B2B credit is the equivalent of the golden goose for businesses when trying to sell their goods and services. Extended correctly, and to the right type of customer, B2B leads to greater profits than just selling for cash.
Unfortunately, the golden goose of B2B credit, has become so abused in the last 30 years, it has now affected its health and well-being.
When I first entered the work environment over 40 years ago, credit was considered a privilege and the granting of credit was respected. Then for some reason, I suspect generational change is the cause, credit became a right. As a consequence, people lost respect for being provided with credit and downgraded their responsibility for paying it back. If we look at the history of B2C (business to consumer) credit for example, consumers so abused this form of credit, most businesses have stopped extending B2C credit.
We are now entering a period where this same situation is starting to occur for B2B credit. A number of businesses are no longer offering B2B credit as they found Their customers had too many rights and no respect for the credit facility. In place of credit, businesses are now demanding cash up front payments, or part payments before supplying products or starting projects. It is also not unusual to see progressive part payments are also being enforced.
Why has the wheel turned with fewer businesses willing to offer carte blanch credit facilities to their customers?
The answer is simple really. Businesses have found they cannot achieve profitable sales by extending credit. Too often the business found the customer refused to pay the monies owed and court costs were unreasonably expensive to protect their rights. Even if the creditor received a favourable decision against the debtor, the debtor still refused to pay their debts because the penalties for non-payment are minimal.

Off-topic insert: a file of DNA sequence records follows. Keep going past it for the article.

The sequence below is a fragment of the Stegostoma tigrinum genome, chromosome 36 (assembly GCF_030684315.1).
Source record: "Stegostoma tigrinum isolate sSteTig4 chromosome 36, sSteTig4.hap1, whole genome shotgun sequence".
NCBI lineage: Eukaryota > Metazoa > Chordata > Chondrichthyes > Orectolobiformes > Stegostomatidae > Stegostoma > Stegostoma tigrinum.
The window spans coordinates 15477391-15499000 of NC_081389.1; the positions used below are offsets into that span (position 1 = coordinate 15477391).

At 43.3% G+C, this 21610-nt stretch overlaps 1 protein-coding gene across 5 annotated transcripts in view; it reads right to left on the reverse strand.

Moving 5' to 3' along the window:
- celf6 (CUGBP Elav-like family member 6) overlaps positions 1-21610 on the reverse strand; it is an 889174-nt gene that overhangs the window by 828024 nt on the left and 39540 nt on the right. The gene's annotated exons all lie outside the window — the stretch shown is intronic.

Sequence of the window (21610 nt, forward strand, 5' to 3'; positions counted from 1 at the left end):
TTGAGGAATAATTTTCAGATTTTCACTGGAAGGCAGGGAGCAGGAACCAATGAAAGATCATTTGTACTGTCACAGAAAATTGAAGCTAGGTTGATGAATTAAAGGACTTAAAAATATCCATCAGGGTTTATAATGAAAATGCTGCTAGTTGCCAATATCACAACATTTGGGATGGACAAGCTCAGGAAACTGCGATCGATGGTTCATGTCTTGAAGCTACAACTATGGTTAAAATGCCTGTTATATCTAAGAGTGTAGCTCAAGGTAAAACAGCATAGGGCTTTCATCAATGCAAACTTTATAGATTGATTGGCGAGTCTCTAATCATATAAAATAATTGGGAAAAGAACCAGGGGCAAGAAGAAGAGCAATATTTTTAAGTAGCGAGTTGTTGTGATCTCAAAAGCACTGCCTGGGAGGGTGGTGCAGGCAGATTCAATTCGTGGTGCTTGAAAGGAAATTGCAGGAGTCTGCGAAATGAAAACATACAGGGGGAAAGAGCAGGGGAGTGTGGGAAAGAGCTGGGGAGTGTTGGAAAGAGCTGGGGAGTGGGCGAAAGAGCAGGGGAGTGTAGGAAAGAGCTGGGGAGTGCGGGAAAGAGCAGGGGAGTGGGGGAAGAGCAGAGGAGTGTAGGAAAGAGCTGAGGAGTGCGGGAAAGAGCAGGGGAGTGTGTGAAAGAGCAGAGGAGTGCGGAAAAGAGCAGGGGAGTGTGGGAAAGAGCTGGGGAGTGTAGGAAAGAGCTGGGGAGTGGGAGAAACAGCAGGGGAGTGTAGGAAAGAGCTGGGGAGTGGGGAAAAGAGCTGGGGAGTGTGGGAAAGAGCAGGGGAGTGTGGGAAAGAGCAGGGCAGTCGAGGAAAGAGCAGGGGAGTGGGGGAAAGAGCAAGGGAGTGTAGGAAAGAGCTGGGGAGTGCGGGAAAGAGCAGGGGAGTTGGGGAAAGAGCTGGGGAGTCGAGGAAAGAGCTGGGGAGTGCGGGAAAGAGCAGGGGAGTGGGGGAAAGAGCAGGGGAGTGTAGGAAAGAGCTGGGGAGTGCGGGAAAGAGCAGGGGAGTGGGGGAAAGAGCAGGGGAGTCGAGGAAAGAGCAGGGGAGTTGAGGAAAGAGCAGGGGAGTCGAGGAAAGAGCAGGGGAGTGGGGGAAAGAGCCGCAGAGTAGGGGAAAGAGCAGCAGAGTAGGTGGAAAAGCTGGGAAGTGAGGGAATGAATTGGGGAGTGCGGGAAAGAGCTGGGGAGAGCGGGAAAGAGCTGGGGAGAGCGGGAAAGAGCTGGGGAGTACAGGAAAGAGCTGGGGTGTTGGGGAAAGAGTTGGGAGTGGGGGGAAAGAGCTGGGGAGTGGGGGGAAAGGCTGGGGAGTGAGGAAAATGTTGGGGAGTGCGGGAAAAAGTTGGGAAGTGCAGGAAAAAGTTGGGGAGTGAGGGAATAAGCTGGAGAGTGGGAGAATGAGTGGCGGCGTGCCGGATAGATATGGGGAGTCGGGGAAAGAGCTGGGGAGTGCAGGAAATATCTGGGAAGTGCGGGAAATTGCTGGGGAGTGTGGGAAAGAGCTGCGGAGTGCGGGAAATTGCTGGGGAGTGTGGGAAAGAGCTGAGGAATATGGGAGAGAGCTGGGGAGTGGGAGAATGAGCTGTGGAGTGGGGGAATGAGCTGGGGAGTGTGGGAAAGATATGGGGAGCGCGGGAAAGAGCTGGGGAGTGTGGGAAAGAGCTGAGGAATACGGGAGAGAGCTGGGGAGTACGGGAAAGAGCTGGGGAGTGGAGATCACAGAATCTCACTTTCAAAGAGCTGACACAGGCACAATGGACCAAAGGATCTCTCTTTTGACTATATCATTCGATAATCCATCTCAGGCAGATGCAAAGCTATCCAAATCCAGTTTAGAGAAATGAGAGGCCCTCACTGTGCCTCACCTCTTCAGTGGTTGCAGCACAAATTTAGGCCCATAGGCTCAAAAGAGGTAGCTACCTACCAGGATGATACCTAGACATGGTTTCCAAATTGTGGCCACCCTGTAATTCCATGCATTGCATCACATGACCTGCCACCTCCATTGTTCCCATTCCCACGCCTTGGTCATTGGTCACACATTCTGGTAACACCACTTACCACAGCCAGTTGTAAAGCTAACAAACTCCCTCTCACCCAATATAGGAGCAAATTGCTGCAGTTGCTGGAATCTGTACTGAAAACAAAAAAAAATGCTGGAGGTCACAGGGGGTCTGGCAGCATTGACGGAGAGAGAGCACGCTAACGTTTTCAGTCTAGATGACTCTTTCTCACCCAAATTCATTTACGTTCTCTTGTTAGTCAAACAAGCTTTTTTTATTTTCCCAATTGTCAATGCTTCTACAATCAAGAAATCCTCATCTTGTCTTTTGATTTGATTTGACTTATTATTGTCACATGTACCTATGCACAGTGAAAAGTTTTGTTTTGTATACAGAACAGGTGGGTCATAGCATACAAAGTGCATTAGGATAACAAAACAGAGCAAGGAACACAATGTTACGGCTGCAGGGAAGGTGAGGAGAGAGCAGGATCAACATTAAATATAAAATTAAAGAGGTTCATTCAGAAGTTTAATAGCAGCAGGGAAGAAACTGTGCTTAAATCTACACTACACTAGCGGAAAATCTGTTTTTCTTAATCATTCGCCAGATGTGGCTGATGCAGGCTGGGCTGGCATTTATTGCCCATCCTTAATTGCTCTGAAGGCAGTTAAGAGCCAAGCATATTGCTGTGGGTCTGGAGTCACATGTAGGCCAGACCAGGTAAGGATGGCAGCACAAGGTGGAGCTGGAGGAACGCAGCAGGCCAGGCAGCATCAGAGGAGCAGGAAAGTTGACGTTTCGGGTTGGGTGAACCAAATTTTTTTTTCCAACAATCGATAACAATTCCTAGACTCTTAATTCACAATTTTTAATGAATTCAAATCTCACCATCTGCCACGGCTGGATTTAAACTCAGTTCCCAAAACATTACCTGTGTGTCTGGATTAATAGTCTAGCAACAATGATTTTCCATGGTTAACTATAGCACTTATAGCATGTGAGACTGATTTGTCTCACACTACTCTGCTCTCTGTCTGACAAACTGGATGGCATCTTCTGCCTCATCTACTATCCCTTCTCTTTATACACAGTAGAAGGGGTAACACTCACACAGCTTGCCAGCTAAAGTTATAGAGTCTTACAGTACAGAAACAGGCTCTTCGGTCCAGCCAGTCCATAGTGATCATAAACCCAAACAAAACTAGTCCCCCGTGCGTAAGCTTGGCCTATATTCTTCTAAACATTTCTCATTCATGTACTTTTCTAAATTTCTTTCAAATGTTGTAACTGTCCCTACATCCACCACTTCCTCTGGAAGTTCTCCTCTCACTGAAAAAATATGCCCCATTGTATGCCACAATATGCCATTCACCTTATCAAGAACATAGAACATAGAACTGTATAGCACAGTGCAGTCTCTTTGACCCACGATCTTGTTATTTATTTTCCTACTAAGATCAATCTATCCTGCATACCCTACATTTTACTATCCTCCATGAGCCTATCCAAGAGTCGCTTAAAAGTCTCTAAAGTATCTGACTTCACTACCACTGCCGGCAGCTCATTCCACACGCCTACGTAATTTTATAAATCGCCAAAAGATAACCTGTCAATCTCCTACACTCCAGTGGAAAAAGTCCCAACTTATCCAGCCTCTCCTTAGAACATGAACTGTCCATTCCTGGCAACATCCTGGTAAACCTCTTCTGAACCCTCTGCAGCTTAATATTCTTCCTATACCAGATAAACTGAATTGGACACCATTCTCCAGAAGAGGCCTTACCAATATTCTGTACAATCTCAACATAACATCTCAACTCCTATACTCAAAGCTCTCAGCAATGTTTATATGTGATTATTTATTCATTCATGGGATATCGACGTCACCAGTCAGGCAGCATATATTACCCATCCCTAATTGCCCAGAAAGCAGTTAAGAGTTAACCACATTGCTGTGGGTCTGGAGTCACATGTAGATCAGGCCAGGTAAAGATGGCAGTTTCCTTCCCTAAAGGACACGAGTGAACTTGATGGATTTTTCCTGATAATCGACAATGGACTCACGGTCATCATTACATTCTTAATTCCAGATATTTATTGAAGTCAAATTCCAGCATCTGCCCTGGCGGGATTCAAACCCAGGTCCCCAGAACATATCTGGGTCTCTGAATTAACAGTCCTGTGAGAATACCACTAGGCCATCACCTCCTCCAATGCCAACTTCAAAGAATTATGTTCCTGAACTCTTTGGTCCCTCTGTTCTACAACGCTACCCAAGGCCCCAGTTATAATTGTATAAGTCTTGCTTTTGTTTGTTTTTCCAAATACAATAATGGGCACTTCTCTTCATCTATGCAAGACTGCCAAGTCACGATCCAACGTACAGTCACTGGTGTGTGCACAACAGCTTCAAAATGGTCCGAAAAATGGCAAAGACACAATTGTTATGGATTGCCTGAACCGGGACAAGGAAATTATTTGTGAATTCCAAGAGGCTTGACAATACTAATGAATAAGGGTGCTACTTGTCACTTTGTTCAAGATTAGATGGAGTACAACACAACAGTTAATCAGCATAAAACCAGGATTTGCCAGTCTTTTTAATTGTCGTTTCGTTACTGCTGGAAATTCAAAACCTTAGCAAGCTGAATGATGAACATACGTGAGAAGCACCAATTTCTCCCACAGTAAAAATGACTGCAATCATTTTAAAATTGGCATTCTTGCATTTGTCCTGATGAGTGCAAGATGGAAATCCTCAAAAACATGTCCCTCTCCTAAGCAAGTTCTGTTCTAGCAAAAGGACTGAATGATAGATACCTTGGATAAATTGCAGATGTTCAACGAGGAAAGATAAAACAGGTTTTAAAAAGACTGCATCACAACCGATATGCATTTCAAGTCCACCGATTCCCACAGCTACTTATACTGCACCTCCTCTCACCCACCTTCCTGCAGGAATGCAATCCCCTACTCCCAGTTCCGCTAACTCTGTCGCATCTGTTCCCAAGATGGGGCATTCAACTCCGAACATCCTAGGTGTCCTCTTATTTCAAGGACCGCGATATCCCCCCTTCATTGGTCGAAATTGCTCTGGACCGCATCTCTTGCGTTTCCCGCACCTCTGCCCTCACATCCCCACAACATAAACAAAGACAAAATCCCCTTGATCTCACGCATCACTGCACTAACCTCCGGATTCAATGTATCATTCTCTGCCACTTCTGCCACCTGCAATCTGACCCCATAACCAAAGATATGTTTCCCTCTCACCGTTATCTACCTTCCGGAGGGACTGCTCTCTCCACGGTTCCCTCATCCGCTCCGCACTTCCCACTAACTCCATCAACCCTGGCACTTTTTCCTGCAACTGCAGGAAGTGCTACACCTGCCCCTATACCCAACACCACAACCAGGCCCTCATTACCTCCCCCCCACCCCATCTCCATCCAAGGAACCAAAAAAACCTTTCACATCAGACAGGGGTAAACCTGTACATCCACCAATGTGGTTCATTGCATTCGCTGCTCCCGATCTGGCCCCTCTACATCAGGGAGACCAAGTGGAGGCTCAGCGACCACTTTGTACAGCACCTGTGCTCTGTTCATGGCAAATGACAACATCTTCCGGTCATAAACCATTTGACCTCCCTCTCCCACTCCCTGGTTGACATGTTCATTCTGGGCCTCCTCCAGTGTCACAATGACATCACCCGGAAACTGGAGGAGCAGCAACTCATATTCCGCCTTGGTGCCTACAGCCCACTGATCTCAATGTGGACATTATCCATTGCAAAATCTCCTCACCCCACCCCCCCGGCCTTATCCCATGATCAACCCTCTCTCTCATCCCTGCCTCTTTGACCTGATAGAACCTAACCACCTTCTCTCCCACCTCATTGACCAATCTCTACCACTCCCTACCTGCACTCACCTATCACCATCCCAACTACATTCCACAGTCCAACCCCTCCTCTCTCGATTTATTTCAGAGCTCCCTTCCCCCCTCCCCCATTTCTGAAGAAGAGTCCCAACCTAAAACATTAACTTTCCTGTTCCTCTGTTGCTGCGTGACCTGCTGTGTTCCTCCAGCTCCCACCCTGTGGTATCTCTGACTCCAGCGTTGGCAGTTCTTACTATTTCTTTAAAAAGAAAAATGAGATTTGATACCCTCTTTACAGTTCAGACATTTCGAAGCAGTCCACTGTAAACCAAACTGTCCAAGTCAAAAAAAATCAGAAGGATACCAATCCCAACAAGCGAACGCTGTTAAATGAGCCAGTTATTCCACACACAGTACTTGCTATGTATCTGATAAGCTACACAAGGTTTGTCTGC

Over the years, creditor rights have been emasculated through extremely high Court costs for the creditor and Government legisltion which is heavily focused on debtor rights at the expense of creditor rights. Meanwhile, debtors incur almost no costs in comparison if they have no desire to pay their debts.
These negatives are compounded by people with vested interests who sabotage the creditor from within the business by advocating going to court is just a waste of money or is throwing good money after bad.
The end result of these factors results in a lack of determination to purse debts, has reinforced debtors in to believing they can get away with fraud and theft. The fact is this is what they are doing when they deliberately avoid paying their debts.
In the end, businesses may make the decision that they are not banks and extending interest free credit is not within their core business responsibilities. The exception will be; unless extending credit leads to profitable sales.
In conclusion, at the moment the golden goose of business, B2B credit is being abused by too many debtors. If this situation continues, gradually I suspect, B2B credit will only be extended to the best customers which pay their accounts in a timely manner. As a consequence, many B2B customers may not be offered credit. Of course, businesses may become smarter when selling on credit. Based on history and current observed business practices, I am not sure many business people know how to do that effectively.
At the end of the day, your business is not a bank. Banks earn interest by providing finance to their customers. If your business extends B2B credit and cannot make a profit therefore, why is it extending credit?